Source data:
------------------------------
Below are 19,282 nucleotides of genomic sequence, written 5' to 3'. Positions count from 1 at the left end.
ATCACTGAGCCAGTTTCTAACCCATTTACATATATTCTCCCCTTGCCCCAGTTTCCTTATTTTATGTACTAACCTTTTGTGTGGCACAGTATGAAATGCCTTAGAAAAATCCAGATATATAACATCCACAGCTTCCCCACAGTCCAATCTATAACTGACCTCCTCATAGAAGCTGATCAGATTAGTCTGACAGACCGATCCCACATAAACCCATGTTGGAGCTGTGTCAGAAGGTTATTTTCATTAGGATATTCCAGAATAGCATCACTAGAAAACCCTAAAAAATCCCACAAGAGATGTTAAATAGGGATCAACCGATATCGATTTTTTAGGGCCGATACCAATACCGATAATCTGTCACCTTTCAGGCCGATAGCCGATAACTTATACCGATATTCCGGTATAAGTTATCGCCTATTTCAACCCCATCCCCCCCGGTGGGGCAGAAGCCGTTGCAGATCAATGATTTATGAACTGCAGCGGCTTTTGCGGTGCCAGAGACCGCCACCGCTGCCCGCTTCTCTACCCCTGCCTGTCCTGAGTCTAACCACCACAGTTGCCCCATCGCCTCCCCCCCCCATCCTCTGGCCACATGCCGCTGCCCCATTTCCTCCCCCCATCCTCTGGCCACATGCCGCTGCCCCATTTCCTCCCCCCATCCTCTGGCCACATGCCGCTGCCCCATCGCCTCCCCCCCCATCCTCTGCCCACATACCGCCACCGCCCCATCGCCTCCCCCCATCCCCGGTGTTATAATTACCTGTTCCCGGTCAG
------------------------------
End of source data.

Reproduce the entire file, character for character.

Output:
Below are 19,282 nucleotides of genomic sequence, written 5' to 3'. Positions count from 1 at the left end.
ATCACTGAGCCAGTTTCTAACCCATTTACATATATTCTCCCCTTGCCCCAGTTTCCTTATTTTATGTACTAACCTTTTGTGTGGCACAGTATGAAATGCCTTAGAAAAATCCAGATATATAACATCCACAGCTTCCCCACAGTCCAATCTATAACTGACCTCCTCATAGAAGCTGATCAGATTAGTCTGACAGACCGATCCCACATAAACCCATGTTGGAGCTGTGTCAGAAGGTTATTTTCATTAGGATATTCCAGAATAGCATCACTAGAAAACCCTAAAAAATCCCACAAGAGATGTTAAATAGGGATCAACCGATATCGATTTTTTAGGGCCGATACCAATACCGATAATCTGTCACCTTTCAGGCCGATAGCCGATAACTTATACCGATATTCCGGTATAAGTTATCGCCTATTTCAACCCCATCCCCCCCGGTGGGGCAGAAGCCGTTGCAGATCAATGATTTATGAACTGCAGCGGCTTTTGCGGTGCCAGAGACCGCCACCGCTGCCCGCTTCTCTACCCCTGCCTGTCCTGAGTCTAACCACCACAGTTGCCCCATCGCCTCCCCCCCCCATCCTCTGGCCACATGCCGCTGCCCCATTTCCTCCCCCCATCCTCTGGCCACATGCCGCTGCCCCATTTCCTCCCCCCATCCTCTGGCCACATGCCGCTGCCCCATCGCCTCCCCCCCCATCCTCTGCCCACATACCGCCACCGCCCCATCGCCTCCCCCCATCCCCGGTGTTATAATTACCTGTTCCCGGTCAG